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Jovanotti performs an acoustic set at the Grammy Museum in L.A.

In many ways, Jovanotti has never left home, because home is a state of being, not a physical place. "I live in my language," he states, matter-of-factly, "I take my words with me wherever I go."

Jovanotti then shouts out Hollywood director Gabriele Muccino (Pursuit of Happyness, Playing For Keeps), who's sitting in the front row in a show of support for his old friend and fellow proud Italian.

Before his Grammy Museum concert, Jovanotti sat down with me for a one-on-one interview. He looks older than I remember him on the album cover of Lorenzo 1994, the same album that Rolling Stone recently named one of the greatest Italian albums of all time. Even on the other side of the world, in Ecuador, Jovanotti was making waves. The album was huge in Latin America. I still can recite by heart the words to "Serenata Rap". 

He stands tall and oozes confidence, but there is no trace of arrogance. He's intelligent and worldly, but also humanistic and compassionate. He's successful, but never complacent.

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During our 40-some minutes, we talk about AIDS, world hunger, Europe's financial crisis, rap beefs, his relationship to Cuba, his friendship with Juanes, his profound love for New York, fatherhood, the meaning of success, and the things he still dreams of achieving.

But first I had to get something out of the way, and find out how a guy who spoke no English could become so enamored with hip-hop in the 80s that he took it upon himself to bring the art form to Italy. All it takes is one listen to his debut album, 1988's Jovanotti For President, the cover of which shows him rocking a sideways baseball cap, to realize just how much he was influenced by the culture.

"It was a way of having fun with words," says Jovanotti, who then breaks out into his best rendition of "Rapper's Delight." "Maybe that was the main reason that drew me to it, the fact that I didn't understand anything. I was like 13, 14, so at that time you're not interested in the lyrics. There was an energy inside that music and it was different from anything else I was listening to at the time."
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Since the 80s, Jovanotti transcended the rap genre and started experimenting with classical music, ska, funk, rock, folk, and Latin rhythms, collaborating with the likes of Sergio Mendes, Ben Harper, TV On The Radio, the Beastie Boys, and even Pavarotti.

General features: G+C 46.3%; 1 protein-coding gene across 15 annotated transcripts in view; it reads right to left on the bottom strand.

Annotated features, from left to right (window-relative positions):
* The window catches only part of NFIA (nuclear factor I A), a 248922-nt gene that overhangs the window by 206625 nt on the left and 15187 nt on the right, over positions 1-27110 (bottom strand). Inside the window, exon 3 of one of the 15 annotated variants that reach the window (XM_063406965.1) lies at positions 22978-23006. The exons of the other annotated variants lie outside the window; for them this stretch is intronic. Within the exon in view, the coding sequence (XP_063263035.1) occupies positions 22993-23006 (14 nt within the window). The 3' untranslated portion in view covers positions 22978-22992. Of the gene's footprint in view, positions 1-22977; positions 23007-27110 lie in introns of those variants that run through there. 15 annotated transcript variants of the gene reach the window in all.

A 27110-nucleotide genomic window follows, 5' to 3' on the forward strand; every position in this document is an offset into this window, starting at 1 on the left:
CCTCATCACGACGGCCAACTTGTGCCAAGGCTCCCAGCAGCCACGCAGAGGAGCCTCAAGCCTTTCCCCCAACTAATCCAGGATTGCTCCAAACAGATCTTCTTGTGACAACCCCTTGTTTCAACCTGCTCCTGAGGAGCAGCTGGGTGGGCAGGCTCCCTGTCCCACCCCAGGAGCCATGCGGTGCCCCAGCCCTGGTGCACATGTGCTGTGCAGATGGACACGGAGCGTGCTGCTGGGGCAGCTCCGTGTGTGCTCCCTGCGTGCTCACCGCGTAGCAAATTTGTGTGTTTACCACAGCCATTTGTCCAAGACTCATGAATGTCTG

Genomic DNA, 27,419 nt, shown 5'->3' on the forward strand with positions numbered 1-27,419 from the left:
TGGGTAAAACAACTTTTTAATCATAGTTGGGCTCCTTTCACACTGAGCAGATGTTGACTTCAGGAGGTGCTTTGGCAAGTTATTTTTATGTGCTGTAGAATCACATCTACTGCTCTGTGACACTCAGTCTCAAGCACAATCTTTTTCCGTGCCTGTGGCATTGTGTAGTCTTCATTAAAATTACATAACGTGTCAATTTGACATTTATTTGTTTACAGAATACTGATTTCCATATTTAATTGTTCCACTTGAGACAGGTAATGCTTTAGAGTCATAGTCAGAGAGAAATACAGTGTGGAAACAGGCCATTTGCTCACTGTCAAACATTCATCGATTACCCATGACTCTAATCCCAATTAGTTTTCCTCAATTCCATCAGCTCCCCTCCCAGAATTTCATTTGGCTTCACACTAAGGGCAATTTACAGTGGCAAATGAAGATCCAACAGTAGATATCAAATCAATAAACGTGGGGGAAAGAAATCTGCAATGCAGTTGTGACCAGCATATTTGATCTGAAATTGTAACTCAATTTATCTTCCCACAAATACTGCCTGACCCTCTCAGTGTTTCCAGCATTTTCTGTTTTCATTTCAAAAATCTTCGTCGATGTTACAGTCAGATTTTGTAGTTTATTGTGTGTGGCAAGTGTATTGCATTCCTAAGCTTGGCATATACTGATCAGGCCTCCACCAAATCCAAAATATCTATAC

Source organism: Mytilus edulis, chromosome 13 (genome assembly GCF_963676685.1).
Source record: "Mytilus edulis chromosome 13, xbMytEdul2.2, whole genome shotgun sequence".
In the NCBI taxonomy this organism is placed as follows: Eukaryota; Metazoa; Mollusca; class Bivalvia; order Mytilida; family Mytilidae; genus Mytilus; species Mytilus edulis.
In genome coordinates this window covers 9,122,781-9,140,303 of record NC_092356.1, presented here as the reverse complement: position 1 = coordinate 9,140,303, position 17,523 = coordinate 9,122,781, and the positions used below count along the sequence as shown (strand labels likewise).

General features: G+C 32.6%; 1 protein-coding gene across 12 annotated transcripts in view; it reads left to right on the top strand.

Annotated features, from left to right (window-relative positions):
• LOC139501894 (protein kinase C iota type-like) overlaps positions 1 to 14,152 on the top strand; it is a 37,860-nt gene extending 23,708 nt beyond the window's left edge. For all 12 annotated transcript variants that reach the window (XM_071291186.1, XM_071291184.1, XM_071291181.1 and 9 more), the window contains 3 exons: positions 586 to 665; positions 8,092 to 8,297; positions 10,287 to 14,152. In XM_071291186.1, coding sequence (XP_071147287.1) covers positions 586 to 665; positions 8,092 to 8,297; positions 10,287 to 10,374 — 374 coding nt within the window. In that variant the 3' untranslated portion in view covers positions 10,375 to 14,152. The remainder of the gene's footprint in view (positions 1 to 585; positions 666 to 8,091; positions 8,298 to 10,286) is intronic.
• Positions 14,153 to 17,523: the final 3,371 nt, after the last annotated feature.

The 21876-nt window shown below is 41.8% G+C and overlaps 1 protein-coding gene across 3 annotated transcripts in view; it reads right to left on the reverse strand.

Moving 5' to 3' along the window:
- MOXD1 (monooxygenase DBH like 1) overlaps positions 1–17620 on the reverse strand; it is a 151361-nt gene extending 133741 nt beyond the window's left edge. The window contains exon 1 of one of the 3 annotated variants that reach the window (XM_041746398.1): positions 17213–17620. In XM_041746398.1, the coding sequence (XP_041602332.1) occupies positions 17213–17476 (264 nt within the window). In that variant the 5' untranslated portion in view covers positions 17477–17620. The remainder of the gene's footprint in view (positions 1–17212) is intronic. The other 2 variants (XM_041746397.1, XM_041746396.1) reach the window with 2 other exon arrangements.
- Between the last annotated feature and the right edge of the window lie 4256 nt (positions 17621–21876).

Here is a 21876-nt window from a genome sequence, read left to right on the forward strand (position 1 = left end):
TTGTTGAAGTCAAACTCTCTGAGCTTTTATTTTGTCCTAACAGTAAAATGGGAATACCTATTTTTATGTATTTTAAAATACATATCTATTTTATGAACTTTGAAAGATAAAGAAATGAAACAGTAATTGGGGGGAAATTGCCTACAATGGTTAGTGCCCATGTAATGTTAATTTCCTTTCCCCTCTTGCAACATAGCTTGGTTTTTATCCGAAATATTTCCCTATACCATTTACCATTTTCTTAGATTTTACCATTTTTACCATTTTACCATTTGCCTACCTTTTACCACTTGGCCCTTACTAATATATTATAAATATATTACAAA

His latest album, Italia 1988 – 2012 on ATO Records, is not so much as a greatest hits album as a compilation of Jovanotti's most compelling work, including his first international hit, "Piove," from 1994.

But it's not all nostalgia on the album. There's also a new side to Jovanotti, which longtime fans will want to discover.

"In New York, I found Rome, I found Milan, I found Par-eese/New York is made of Buenos Aires, Istanbul, and Ven-eese/Grandmaster Flash, Beastie Boys/I wanna wake up in the city with Frankie and his voice," he sings on "New York For Life," one of four new tracks on the album. By Frankie, he means Frank Sinatra, of course, someone who comes up more than once tonight as his favorite singer of all time and happens to be – surprise, surprise – Italian.

Sometime in the future, we'll be hearing a song produced by Bomba Estereo for Jovanotti's next album, he says, and he dreams of a Calle 13 collaboration. Jovanotti also confesses to liking Michel Telo's massive hit, "Ai Si Eu Te Pego," calling it "incredible, simple and catchy."

The conversation switches to how he came to be such a huge star in Latin America in the first place, to the point of him recording in Spanish, and he says that a lot of it started in Cuba. "I was the first Western pop musician artist to play in Havana," says Jovanotti. "I went there for the first time in 1991 and I really fell in love with the people and the culture. So we decided to do a concert in 1994, and we brought instruments and supplies to the schools."

Jovanotti says it was Italian tourists who brought his music to the island. "Young people gravitated toward it," he says.
It was in Cuba that he and his Colombian rock star brother from another mother Juanes bonded, he tells me. When Juanes decided to perform in Havana in 2009 for an open-air "peace concert" in front of 1.5 million Cubans in the Plaza de la Revolucion, Miami's conservative Cuban constituency turned against him. Though many people supported Juanes' decision to play a concert that was about "music, not politics," he also received death threats and harsh criticism, none of which stopped him from going ahead with it.

In the midst of the storm, Juanes found a prominent supporter in Italy, someone who shared his sense of responsibility to deliver music with a message.